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Why is Princess Sita Devi called 'Pearl of India?

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The Pearl of India

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The Pearl of India

In the annals of fashion history, few figures are as enigmatic and influential as Princess Sita Devi, often referred to as the ‘Pearl of India’. Born into royalty and thrust into the limelight, her stylistic choices made her a trendsetter and a fashion icon of her time. Her legacy is not just in the clothes she wore but in the cultural bridge she built between East and West. Her style was a blend of royal Indian tradition and European modernity, making her a symbol of elegance and a subject of fascination. While her story is shrouded in the glamour of the past, the essence of her influence remains a captivating chapter in fashion history.

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Early blossom

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Early blossom

Princess Sita Devi of Kapurthala, born into the Hindu Rajput royal family of Kashipur in 1915, embarked on a remarkable journey at the age of 13 when she married Prince Karamjit Singh of Kapurthala. This union catapulted her into the echelons of high society and fashion, where she quickly became a celebrated icon. Known as the “Pearl of India” or Princess Karam, her elegance and style captivated the European elite. She was also fluent in five languages and educated in various subjects at her behest.

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The Parisian muse

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The Parisian muse

Her frequent visits to Paris as the Princess of Kapurthala saw her rubbing shoulders with the crème de la crème of European society, enchanting the Parisian elite with her exquisite blend of traditional Indian elegance and European haute couture. Her sartorial choices were a seamless fusion of her royal Indian heritage and the avant-garde fashion of Paris, making her a muse for esteemed designers like Mainbocher and Madame Grès. She effortlessly carried saris with the same grace as she did the luxurious gowns and fur coats designed by these fashion legends, often accessorized with jewels from Cartier and Boucheron.

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Vogue’s secular goddess

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Vogue’s secular goddess

At the age of 19, Vogue hailed her as a “secular goddess”, a title that reflected her transcendent appeal and impeccable fashion sense. Her influence extended beyond borders, captivating the imagination of the Italian designer Elsa Schiaparelli, who was so inspired by the princess’s sarees that she dedicated her 1935 collection to them. This collection was a homage to the traditional Indian garment, reimagined through the lens of European haute couture. Schiaparelli’s designs captured the fluidity and grace of the saree, while infusing it with the avant-garde spirit of the time, thus bridging two distinct cultural aesthetics. The princess’s impact on the fashion world was profound, as she brought the elegance of Indian attire to the forefront of the Parisian fashion scene, influencing styles and trends across continents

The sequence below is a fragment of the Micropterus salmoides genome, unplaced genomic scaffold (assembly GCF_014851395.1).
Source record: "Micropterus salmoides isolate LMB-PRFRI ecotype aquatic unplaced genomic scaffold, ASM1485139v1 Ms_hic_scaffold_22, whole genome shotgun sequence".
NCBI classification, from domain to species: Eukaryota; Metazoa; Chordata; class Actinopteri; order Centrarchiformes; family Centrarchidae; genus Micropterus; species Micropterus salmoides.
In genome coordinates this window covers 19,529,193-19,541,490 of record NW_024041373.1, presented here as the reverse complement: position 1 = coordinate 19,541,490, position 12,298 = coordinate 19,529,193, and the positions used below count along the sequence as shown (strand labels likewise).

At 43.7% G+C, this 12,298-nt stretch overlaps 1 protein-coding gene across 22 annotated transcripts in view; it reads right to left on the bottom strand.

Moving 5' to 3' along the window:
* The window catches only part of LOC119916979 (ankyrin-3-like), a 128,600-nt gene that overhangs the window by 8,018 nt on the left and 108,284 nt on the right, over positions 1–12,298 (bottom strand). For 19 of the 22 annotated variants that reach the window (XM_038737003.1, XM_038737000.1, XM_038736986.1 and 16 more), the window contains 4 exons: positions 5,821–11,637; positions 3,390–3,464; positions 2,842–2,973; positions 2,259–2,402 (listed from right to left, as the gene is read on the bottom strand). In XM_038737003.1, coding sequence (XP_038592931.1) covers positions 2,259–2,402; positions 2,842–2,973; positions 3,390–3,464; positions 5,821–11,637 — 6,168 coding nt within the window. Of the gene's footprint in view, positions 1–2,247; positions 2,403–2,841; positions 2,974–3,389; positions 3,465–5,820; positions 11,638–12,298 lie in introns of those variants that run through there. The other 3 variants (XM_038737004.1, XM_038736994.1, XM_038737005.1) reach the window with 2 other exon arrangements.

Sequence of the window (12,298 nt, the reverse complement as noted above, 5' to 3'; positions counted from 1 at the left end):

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The trendsetting icon

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The trendsetting icon

Princess Sita Devi was not just a royal figure adorned in luxury; she was a visionary in fashion. Her preference for bright-colored sarees made from georgette or mousseline de soie was a statement that resonated in the fashion capitals of the world. She was known to travel with a thousand sarees, each paired with meticulously chosen shoes and furs, showcasing her unparalleled sense of style. Moreover, her fashion choices led to the creation of Saree & Co, a factory dedicated to crafting French chiffon sarees, further cementing her impact on global fashion trends

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The legacy

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The legacy

Despite her passing, Princess Sita Devi’s impact on fashion remains undeniable. Her influence extended beyond the glossy pages of Vogue and the haute couture salons of Paris; she captivated the imagination of the West to such an extent that she inspired a Broadway production number titled ‘Maharanee (At the Night Races in Paris)’ in Ira Gershwin’s The Ziegfeld Follies of 1936. Her allure was captured by the lenses of legendary photographers like Cecil Beaton and Man Ray, who saw in her a muse that transcended time and place. Even today, her sense of style, her blending of cultural attire, and her embodiment of grace continue to inspire designers and fashion enthusiasts around the globe.

Image: Public Domain

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